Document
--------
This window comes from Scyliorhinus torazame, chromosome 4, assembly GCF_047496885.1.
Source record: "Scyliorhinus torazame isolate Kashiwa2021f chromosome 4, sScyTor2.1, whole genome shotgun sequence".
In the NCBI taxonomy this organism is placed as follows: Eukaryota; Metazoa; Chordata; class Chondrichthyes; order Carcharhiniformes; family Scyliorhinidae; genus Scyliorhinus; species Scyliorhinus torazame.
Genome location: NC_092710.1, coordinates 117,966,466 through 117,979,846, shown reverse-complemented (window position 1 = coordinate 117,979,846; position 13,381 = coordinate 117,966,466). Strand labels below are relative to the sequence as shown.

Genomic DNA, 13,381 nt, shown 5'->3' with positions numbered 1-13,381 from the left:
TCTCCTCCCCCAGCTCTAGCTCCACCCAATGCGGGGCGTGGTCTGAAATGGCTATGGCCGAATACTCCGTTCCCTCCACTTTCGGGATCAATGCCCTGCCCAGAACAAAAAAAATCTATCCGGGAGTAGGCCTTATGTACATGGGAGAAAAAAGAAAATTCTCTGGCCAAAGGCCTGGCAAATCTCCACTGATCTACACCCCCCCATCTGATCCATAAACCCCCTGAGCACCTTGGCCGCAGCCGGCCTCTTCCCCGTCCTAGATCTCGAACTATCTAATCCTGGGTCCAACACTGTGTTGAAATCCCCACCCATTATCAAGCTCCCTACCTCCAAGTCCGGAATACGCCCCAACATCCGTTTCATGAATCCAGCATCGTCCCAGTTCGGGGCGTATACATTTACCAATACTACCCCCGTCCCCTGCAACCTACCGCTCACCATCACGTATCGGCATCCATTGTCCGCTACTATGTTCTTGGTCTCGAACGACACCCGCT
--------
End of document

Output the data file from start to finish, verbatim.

This window comes from Scyliorhinus torazame, chromosome 4, assembly GCF_047496885.1.
Source record: "Scyliorhinus torazame isolate Kashiwa2021f chromosome 4, sScyTor2.1, whole genome shotgun sequence".
In the NCBI taxonomy this organism is placed as follows: Eukaryota; Metazoa; Chordata; class Chondrichthyes; order Carcharhiniformes; family Scyliorhinidae; genus Scyliorhinus; species Scyliorhinus torazame.
Genome location: NC_092710.1, coordinates 117,966,466 through 117,979,846, shown reverse-complemented (window position 1 = coordinate 117,979,846; position 13,381 = coordinate 117,966,466). Strand labels below are relative to the sequence as shown.

Genomic DNA, 13,381 nt, shown 5'->3' with positions numbered 1-13,381 from the left:
TCTCCTCCCCCAGCTCTAGCTCCACCCAATGCGGGGCGTGGTCTGAAATGGCTATGGCCGAATACTCCGTTCCCTCCACTTTCGGGATCAATGCCCTGCCCAGAACAAAAAAAATCTATCCGGGAGTAGGCCTTATGTACATGGGAGAAAAAAGAAAATTCTCTGGCCAAAGGCCTGGCAAATCTCCACTGATCTACACCCCCCCATCTGATCCATAAACCCCCTGAGCACCTTGGCCGCAGCCGGCCTCTTCCCCGTCCTAGATCTCGAACTATCTAATCCTGGGTCCAACACTGTGTTGAAATCCCCACCCATTATCAAGCTCCCTACCTCCAAGTCCGGAATACGCCCCAACATCCGTTTCATGAATCCAGCATCGTCCCAGTTCGGGGCGTATACATTTACCAATACTACCCCCGTCCCCTGCAACCTACCGCTCACCATCACGTATCGGCATCCATTGTCCGCTACTATGTTCTTGGTCTCGAACGACACCCGCT